SAN FRANCISCO, Sept 24 (Bernama) -- Prime Minister Datuk Seri Najib Tun Razak says he wants to make corruption part of Malaysia's past, not its future. Speaking at the Commonwealth Club Lecture here Monday, Najib said this meant changing organisational as well as business cultures.
"I have created a new governance and integrity minister role in the cabinet;it is held by the former president of the Malaysian chapter of Transparency International," he said.
Najib said his government had elevated Malaysia's anti-corruption agency -- which answers annually to a parliamentary special committee on corruption, an independent advisory board, and a complaints committee -- to self-regulated, independent commission status.
"It is our hope that the commission may serve as an example for other countries looking to build the institutional capacity to combat corruption," he said.
After all, said the prime minister, for governance and commerce alike, the most vital currency was trust.
"If we deliver what we have promised to the people - in this instance, a concerted fight against corruption - and deliver consistently over time, that currency will appreciate.
"The reward is not just a more open and transparent business environment, with more vibrant markets and greater opportunities, but also a renewed faith in the ability of governments to change things for the better," he added.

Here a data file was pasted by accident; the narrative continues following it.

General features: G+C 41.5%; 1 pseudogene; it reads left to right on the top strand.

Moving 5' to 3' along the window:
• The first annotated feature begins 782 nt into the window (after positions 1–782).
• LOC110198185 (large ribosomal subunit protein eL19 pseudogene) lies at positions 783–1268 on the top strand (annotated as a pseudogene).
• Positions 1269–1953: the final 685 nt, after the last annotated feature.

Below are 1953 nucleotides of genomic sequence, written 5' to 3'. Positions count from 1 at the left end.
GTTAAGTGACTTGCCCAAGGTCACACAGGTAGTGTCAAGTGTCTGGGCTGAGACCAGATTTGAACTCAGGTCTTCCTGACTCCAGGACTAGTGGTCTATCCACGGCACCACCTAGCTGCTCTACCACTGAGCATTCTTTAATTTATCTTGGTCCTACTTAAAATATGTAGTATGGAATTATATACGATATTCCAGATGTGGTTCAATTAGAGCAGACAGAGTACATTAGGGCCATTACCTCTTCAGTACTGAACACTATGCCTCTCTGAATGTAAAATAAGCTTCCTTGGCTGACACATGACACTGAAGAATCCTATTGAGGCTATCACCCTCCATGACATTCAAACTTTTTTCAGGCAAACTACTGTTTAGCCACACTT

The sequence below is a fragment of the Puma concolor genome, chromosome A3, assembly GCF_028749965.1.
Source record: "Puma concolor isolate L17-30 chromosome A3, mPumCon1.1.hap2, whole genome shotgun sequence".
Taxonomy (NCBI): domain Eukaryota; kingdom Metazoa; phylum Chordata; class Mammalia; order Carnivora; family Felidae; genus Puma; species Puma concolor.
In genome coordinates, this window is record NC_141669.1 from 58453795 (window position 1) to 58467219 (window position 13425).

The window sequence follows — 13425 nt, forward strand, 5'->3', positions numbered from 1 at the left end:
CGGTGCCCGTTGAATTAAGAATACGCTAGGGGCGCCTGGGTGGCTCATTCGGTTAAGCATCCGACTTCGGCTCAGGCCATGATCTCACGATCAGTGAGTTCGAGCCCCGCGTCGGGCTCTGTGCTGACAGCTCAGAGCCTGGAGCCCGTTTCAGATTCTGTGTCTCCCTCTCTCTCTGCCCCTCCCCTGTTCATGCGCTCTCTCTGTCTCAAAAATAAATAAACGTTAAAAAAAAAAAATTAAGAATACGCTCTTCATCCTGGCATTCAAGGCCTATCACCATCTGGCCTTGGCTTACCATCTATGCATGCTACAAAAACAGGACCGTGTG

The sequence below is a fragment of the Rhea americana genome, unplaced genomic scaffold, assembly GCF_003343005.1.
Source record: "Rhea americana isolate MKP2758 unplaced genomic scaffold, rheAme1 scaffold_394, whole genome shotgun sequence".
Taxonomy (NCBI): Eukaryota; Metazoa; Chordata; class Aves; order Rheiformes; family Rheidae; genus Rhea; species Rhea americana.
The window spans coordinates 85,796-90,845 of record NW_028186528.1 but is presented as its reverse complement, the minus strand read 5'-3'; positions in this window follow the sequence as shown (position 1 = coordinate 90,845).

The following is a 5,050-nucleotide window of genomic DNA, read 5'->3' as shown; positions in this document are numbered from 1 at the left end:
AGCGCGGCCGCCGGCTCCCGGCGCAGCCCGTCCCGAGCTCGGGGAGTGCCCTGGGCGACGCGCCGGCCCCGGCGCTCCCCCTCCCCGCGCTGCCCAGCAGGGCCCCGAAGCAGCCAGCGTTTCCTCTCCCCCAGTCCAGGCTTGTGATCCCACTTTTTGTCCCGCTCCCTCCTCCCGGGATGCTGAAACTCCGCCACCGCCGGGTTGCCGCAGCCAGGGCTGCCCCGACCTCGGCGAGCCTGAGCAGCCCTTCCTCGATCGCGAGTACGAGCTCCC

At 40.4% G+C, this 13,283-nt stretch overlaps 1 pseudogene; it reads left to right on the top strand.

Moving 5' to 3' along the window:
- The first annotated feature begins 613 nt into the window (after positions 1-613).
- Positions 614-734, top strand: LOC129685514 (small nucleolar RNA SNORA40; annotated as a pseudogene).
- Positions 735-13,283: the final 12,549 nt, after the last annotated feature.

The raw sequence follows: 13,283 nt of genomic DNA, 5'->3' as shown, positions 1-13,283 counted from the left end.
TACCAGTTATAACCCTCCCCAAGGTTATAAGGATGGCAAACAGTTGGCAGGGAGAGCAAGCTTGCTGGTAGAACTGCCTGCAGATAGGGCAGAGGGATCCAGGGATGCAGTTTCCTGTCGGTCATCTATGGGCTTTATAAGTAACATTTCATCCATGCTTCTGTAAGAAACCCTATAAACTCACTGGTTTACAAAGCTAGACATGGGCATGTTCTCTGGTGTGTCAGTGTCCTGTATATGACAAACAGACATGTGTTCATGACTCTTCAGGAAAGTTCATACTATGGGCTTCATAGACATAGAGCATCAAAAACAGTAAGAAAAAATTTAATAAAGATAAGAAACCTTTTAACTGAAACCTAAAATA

Najib said many economies were affected by corruption, which crushed individual endeavour and harmed social cohesion.
He said corruption not only suppressed meritocratic opportunity, but ate away at people's confidence in the institutions and power of the state; it should come as no surprise that it was mentioned so often as a factor behind the Arab Spring.
Earlier, Najib said divides were opening up between the urban and rural populations.
He said locked out of economic opportunities, too many Asian people lacked access to basic social infrastructure - sanitation, healthcare and housing.
"If we do not give all of our citizens a stake in our region's future, we risk encouraging ethnic tensions, religious extremism and political instability.
"That in turn imperils the very objective we seek: a more prosperous and harmonious Asia.
"So, we must ensure that development brings economic opportunities for all, not riches for a few; that it expands not just nominal GDP figures, but also critical social infrastructure."
Najib, who is also Finance Minister, said Malaysia had made a strategic pitch for the global Islamic finance market.
For investors who have been buffeted by the financial crisis in Western markets, Islamic bonds offer an alternative growth model.
He said no investment was without risk, and this relatively young market would still have the occasional growing pains.
"But by its very nature, Islamic finance is not prone to the same excesses which so damaged the world economy, because speculating is forbidden and interest is prohibited, and returns are based on profit sharing alone."
He said it was not surprising that sukuk was the fastest growing financial instrument in the world.
Ten years ago, he said, Malaysia issued the world's first sovereign sukuk or shariah-compliant bond, today it accounted for nearly three-quarters of the global market, and had increased public participation by issuing retail bonds open to the general population.
"It is one way of increasing economic participation, strengthening our economy as a whole, and giving the people of Malaysia a greater stake in our nation's success," said Najib.